The results of the first-ever survey of its population in India are encouraging. But very little is known about this reclusive animal—which makes it hard to track and protect. We decided to give those cheetahs a break—and focus on a different, lesser known big cat instead.
Researched by: Nirmal Bhansali
First, the basic deets
The snow leopard is classified in the genus Panthera—alongside the lion, tiger, and other big cats. Intriguing fact: Genetically speaking, they are closer to tigers than other leopards. Often dubbed the ‘ghost of the mountains’’, they are shy and prefer the higher, more inhospitable parts of mountain ranges. The cats can be found anywhere between 3,000 and 18,000-plus feet above sea level.
Geography: They are spread across 12 countries—from Central Asia, along the Himalayas—traversing Pakistan, India and all the way to China. In fact, 60% of all snow leopards are in China. You can see their global distribution below:
The range: The leopards need territories that span vast distances. Male leopards require up to 80 square miles—while females have ranges of up to 48 square miles. In all, they are spread across 1.2 million square miles. This makes them harder to track and count than other wild cats—as their territory often crosses international borders.
The hungry, hungry cat: Snow leopards are known for their prodigious appetite—preying on the blue sheep (bharal) of Tibet and the mountain ibex. It can take down animals that are 3X its body weight. Also very amusingly this:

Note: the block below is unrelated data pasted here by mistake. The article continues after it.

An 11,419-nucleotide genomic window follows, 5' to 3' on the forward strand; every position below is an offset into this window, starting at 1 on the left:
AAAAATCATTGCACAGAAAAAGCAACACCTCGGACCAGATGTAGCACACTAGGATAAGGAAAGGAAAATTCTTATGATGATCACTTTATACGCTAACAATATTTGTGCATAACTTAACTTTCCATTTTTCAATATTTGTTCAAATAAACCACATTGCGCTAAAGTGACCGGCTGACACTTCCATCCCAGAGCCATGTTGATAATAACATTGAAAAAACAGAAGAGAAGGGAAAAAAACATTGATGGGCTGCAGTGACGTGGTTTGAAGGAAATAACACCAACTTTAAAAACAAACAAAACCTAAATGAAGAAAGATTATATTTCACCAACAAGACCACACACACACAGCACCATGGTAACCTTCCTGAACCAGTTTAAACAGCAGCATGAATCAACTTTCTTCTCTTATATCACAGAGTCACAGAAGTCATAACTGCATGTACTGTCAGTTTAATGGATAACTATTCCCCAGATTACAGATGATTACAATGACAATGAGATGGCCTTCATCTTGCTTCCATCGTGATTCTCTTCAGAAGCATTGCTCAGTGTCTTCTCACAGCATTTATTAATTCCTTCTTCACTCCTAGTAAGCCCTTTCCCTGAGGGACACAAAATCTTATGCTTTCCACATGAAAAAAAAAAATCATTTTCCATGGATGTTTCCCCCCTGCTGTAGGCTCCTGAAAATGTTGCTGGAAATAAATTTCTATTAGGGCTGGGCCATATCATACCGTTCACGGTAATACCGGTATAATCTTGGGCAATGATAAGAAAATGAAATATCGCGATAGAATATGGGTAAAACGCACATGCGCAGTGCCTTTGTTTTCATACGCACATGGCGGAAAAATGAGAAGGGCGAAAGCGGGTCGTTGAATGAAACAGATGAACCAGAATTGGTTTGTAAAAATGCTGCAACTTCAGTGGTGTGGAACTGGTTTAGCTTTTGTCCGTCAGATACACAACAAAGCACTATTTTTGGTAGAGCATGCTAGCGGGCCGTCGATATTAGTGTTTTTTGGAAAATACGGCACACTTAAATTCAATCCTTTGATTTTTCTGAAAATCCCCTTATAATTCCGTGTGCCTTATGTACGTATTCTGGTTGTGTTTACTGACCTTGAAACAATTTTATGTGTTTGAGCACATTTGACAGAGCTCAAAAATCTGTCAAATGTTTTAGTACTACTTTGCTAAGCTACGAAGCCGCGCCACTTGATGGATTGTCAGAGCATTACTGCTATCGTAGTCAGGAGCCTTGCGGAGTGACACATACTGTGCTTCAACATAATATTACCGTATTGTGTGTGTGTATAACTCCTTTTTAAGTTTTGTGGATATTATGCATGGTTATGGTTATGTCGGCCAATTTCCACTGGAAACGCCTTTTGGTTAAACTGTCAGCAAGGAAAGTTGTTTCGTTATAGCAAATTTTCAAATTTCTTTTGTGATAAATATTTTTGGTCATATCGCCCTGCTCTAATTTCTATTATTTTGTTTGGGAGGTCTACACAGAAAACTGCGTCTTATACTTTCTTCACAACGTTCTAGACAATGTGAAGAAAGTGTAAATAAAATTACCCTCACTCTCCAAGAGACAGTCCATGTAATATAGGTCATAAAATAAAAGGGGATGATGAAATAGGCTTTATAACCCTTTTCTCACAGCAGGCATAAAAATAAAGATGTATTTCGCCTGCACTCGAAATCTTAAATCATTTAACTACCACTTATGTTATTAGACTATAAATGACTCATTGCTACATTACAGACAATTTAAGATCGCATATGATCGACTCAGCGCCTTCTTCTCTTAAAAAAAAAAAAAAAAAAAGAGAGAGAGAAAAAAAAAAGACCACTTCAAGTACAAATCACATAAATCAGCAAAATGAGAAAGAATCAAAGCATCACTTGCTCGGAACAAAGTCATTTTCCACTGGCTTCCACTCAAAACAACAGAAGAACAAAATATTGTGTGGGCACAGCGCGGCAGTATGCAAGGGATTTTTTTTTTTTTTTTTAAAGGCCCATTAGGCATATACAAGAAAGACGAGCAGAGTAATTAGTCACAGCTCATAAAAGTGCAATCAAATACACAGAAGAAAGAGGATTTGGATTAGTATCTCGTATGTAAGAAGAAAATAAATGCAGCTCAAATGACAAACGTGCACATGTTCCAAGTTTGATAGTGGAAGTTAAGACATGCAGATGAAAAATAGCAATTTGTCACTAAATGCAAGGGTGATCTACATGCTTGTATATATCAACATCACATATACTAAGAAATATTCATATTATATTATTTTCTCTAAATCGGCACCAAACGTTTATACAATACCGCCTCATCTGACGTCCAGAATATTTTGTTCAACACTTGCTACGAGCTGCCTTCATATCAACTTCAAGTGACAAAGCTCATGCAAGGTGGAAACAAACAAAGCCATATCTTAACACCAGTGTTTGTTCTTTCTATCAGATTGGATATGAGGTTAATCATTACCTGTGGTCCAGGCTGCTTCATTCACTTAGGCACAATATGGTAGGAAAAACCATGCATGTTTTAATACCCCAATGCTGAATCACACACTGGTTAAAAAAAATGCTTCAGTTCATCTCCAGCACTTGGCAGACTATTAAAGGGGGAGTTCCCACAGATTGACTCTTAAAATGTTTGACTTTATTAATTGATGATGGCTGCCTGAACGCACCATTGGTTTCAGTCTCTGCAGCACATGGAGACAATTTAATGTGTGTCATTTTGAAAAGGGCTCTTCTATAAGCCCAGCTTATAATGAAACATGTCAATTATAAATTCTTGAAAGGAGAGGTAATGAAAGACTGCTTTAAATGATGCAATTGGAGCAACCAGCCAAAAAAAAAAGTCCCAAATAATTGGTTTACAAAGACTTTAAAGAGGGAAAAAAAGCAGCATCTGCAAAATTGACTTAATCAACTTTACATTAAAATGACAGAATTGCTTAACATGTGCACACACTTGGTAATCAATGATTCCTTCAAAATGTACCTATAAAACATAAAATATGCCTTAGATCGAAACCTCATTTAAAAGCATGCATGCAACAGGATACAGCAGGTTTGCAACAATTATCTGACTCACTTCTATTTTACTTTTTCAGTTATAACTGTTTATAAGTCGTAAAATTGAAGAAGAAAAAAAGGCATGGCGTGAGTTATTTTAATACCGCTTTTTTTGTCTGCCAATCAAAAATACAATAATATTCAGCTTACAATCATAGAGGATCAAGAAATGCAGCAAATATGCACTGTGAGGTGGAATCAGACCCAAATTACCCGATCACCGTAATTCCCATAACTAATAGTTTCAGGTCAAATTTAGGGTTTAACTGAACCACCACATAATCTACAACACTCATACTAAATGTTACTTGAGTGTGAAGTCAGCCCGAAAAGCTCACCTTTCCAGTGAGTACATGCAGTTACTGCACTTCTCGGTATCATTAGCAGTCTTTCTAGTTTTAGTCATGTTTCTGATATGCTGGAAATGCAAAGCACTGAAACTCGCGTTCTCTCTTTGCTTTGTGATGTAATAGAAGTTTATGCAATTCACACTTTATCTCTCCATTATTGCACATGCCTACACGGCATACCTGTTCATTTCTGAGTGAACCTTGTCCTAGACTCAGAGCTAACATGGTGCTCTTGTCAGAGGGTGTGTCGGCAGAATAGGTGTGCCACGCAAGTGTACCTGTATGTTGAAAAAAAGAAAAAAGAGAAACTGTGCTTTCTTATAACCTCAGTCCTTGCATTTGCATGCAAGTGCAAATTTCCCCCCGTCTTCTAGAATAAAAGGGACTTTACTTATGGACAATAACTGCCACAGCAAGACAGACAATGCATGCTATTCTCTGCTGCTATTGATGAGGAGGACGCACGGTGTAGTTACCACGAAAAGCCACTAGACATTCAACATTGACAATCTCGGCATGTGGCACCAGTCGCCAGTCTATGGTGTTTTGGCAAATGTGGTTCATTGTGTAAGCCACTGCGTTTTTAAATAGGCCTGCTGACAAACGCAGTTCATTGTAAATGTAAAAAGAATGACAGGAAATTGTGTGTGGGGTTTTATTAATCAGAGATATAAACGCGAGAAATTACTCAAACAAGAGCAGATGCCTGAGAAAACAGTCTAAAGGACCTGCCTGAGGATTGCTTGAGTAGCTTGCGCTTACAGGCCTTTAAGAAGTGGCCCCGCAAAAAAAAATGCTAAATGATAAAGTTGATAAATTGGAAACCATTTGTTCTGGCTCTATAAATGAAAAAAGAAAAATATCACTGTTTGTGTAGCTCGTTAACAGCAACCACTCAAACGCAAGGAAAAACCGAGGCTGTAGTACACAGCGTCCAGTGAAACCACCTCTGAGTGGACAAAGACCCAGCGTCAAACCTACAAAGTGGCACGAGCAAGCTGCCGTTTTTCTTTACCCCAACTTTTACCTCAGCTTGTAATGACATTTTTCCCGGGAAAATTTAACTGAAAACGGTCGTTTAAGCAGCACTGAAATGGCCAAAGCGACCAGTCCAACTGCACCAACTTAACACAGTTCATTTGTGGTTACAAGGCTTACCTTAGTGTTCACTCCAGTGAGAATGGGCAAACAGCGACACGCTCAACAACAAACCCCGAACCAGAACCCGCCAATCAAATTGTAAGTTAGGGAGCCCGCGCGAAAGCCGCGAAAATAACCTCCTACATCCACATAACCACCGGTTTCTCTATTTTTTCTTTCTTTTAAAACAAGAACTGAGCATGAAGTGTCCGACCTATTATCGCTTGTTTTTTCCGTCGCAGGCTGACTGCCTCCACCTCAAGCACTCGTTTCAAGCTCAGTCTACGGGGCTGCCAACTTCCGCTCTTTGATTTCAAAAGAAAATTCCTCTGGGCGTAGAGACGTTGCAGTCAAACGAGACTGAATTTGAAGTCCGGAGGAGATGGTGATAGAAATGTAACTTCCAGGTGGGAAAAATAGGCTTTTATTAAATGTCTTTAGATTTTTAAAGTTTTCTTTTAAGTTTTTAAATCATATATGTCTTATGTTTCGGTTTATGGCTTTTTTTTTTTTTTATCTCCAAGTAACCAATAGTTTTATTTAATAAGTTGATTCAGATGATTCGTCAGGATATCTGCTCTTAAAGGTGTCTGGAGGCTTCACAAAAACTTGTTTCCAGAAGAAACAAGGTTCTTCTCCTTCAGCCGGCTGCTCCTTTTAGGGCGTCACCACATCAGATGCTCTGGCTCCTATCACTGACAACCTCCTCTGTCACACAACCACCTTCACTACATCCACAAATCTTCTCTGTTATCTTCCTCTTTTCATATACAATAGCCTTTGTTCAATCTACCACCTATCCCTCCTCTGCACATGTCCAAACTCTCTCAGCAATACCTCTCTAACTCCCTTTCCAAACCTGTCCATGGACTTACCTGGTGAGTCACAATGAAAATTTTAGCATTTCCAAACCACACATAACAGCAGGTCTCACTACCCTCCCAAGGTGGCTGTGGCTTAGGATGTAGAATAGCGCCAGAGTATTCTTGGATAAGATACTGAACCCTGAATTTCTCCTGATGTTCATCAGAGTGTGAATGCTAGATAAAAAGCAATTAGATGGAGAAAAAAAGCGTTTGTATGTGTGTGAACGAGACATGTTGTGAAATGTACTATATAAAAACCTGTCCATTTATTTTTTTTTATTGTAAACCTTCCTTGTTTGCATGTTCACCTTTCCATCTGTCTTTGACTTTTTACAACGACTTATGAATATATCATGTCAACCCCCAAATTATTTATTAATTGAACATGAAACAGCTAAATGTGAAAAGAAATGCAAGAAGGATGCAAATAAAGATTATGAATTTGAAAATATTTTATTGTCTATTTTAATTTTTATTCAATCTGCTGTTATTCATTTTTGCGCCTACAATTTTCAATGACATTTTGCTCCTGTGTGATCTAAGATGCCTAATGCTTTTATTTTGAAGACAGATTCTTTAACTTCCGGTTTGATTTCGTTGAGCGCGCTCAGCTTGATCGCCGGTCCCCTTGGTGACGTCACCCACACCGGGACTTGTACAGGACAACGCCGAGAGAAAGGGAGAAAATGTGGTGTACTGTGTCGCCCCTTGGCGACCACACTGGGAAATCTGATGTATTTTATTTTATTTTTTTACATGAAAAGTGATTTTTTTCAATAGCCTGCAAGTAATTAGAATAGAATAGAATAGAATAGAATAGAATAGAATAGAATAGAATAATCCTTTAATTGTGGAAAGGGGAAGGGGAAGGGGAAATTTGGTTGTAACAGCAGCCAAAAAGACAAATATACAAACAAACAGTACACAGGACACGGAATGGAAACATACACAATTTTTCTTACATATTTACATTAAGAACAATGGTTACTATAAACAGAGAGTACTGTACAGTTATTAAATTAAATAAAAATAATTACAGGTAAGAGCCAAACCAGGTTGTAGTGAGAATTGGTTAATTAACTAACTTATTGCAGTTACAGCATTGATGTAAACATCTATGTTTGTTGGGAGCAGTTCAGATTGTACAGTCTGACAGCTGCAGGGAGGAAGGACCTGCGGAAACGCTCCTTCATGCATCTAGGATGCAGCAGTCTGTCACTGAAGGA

One Indian snow leopard, protected and observed in a national park, is reported to have consumed five blue sheep, nine Tibetan woolly hares, 25 marmots, five domestic goats, one domestic sheep, and 15 birds in a single year.
Not-so-mighty roar: Unlike other big cats, snow leopards can't roar: “Snow leopards have a 'main' call described as a 'piercing yowl' that's so loud it can be heard over the roar of a river.” It basically sounds like a petulant kitty—as you can hear below:
Counting the big cat
The most controversial bit about snow leopards is their numbers. There are very few reliable estimates of their population:
The global estimates of snow leopard numbers are essentially based on expert opinion and guesstimates. Both the estimates of snow leopard range and snow leopard number vary depending on whom you ask! The snow leopard distribution range estimates vary from 1.2 to 3 million square kilometres while the estimates of population size vary from a minimum of 3,920 to a maximum of 10,000.
As we noted before, snow leopards live in inhospitable habitats at extremely high altitudes—and roam across vast distances. Here’s one example of why it’s challenging to count them in India:
While the cold deserts of Ladakh and Spiti are their strongholds, snow leopards range all along the higher Himalayas above the tree line between the altitude of 10,500 to 17,000 feet. Much of this habitat is not accessible by motorable roads and its rarified air makes even routine fieldwork, such as locating suitable sites for placing camera traps, a test of endurance.
Endangered or not? Between 1986 and 2017, the snow leopard was listed as an endangered species on the Red List of Threatened Species issued by the International Union for Conservation of Nature (IUCN). But in 2017, experts discovered a calculation error in the assessment of its population—and its status was changed to “vulnerable”—sparking a heated debate:
The decision evoked strong criticism from some of the conservationists who questioned the evidence used for the move. Conservationists opposing the IUCN decision argued that reliable estimates of snow leopard population do not exist across the larger part of its range and the demographic modeling actually favours the “endangered” categorisation. Conservationists favouring the IUCN decision contend that IUCN used the best available data and that snow leopard numbers might be far higher than previously thought.